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Poppers are normally sniffed from a bottle and produce a head rush

Home Secretary Priti Patel has said she wants to “explicitly” remove any legal ban on supplying “poppers”, a muscle-relaxing drug used by many gay men during sex.

In a letter to the Advisory Council on the Misuse of Drugs, she acknowledges the law on the liquid, whose scientific name is alkyl nitrites, is “uncertain”.

Possession is not illegal but supply can sometimes be an offence.

Ms Patel has also ordered research into a rise in cocaine use among young men.

Poppers, used recreationally since the 1970s, give an instant “high” when inhaled, usually from a bottle, and work as a muscle relaxant.

The legal status of the drug is confused.


During a Commons debate in 2016, Conservative MP Crispin Blunt declared himself a user and asked for poppers to be specifically excluded from the Psychoactive Substances Bill – aimed at stopping the use of “legal highs” – arguing that banning supply would be “fantastically stupid”.

MPs rejected his call and the bill passed into law without this exemption.

But the Advisory Council on the Misuse of Drugs (ACMD) advised ministers that poppers would not fall into the scope of the Psychoactive Substances Act because, unlike legal highs, they did not have a direct effect on the central nervous system.

However, this view was thrown into doubt in 2018 when a Court of Appeal judgement confirmed that substances which have only an “indirect” psychoactive effect, such as poppers, could still be covered by the legislation.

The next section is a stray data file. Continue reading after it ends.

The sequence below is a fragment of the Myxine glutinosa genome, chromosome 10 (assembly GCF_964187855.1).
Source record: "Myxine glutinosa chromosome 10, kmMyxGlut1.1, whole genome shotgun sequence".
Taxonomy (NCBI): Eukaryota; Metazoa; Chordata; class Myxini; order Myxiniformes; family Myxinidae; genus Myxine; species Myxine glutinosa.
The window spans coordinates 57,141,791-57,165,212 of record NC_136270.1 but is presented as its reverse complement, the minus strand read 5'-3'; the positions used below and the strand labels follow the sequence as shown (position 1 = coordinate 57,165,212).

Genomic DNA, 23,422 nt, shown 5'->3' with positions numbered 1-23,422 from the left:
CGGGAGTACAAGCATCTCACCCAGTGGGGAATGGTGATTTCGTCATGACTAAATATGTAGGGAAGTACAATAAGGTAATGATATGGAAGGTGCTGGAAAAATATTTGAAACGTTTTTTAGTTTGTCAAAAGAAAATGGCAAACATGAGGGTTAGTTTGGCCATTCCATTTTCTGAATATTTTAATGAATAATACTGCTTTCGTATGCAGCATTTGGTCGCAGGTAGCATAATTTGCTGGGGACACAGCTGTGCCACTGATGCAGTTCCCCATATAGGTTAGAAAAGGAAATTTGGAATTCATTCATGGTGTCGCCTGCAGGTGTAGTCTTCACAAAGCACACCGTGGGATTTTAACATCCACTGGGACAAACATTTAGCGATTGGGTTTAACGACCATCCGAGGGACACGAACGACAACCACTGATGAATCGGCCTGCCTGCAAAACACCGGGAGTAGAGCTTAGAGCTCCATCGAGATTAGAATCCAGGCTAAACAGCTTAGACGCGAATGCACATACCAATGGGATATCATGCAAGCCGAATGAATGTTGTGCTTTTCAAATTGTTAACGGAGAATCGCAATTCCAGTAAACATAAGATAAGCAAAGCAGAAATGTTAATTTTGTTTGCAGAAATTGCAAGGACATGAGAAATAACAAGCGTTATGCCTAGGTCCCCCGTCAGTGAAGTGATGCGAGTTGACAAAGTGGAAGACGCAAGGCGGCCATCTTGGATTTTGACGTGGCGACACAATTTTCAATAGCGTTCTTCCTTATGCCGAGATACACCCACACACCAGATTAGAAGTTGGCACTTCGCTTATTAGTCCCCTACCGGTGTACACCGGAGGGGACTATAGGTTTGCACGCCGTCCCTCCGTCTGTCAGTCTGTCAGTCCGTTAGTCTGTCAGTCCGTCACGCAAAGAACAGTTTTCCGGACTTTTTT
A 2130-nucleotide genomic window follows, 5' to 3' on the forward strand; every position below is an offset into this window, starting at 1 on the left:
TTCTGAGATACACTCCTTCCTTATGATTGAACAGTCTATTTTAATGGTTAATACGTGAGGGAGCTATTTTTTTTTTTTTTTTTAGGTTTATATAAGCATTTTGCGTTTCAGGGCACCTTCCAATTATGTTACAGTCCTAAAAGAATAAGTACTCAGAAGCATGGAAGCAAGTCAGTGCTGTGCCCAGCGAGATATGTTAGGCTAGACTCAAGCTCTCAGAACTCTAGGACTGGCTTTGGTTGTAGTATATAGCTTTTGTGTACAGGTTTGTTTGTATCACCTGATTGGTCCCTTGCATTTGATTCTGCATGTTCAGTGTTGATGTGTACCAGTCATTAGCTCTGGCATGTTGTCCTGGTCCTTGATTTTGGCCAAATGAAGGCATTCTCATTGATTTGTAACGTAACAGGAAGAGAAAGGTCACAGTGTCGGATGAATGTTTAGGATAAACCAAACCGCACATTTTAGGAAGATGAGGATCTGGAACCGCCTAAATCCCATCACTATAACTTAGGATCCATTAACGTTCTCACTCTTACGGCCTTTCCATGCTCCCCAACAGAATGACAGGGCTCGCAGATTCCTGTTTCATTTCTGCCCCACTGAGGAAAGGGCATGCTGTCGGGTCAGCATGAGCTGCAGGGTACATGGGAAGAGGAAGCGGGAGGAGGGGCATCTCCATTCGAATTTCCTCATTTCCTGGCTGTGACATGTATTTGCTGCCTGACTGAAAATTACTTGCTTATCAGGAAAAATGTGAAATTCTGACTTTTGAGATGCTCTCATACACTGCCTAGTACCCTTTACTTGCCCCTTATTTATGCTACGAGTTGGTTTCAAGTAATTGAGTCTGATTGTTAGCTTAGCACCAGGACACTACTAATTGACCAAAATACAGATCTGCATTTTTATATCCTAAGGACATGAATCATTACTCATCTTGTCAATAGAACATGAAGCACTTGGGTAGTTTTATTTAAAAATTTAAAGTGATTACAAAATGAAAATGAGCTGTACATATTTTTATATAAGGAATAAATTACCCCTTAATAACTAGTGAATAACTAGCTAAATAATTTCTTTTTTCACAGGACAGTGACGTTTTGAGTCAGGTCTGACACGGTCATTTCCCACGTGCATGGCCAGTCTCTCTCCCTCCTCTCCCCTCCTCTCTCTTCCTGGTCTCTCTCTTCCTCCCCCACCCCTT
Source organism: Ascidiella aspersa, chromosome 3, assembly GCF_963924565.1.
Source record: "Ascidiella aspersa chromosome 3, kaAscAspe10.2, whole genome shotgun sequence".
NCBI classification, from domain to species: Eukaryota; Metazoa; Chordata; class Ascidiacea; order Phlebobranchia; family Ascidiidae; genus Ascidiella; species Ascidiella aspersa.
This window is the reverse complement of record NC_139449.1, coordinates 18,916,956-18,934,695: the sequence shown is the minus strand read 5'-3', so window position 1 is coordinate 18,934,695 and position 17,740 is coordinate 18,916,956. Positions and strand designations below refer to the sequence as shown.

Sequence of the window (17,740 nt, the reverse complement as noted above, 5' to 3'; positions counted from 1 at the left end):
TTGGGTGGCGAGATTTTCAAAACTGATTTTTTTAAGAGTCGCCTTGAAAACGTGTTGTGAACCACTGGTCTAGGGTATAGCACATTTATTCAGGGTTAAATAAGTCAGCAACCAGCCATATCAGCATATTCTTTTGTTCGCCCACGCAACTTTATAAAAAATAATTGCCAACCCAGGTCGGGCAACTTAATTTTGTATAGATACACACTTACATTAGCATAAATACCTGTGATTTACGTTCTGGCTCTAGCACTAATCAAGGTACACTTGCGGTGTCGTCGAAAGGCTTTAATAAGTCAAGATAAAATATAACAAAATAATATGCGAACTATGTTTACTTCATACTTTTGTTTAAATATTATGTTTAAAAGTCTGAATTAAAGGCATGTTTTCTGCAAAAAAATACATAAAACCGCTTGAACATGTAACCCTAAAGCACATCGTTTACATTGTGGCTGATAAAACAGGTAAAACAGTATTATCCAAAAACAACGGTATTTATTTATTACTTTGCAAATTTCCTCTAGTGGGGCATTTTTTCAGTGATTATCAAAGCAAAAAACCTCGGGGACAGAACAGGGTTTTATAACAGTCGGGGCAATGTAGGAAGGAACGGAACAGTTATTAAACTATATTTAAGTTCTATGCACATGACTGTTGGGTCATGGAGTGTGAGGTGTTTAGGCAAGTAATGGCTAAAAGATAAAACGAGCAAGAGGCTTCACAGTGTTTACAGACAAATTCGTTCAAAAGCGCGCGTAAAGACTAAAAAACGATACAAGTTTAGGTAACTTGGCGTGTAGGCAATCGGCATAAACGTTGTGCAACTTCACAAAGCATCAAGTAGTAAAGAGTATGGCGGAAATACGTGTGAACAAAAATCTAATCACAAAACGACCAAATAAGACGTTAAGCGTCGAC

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Cocaine use has risen markedly among young white men

In her letter, Ms Patel tells Professor Owen Bowden-Jones, chairman of the ACMD, that “the lawfulness of the supply of poppers is uncertain”.

She adds: “I am minded to remove this uncertainty by explicitly exempting poppers from the 2016 Act. I would seek the ACMD’s advice on an exemption.”

The government’s Frank drugs information website says poppers have a “strong solvent smell” and “are often sold as ‘room aromas’, ‘deodorisers’ and ‘leather cleaners’, but they’re not actually used in this way. They can be found in sex shops, clubs, market stalls and online.”

It adds: “Because poppers increases blood flow and can relax the walls of the anus and vagina, some people take it while they’re having sex.”


It can be deadly to drink poppers and sniffing them can be dangerous, especially for people with heart problems, anaemia or glaucoma.

In her letter to Prof Bowden-Jones, the home secretary also asks experts to look at the impact of the coronavirus pandemic and lockdown on wider drugs use, particularly given the shrinking of the “night-time economy”.

Ms Patel says her first “priority” is to find out why “the number of powder cocaine users has increased sharply over the past five years”.

Much of this, she adds, has been driven by more white men under the age of 30 taking it, most notably in the East Midlands and south-west England.

The charity DrugWise suggests that, in 2018/19, 8.7% of people aged 16 to 24 reported taking a Class A drug, such as cocaine, ecstasy and heroin, in the previous year.

This proportion was the highest since 2002/3, it adds, with the increase being “mainly driven” by a rise in cocaine and ecstasy use.

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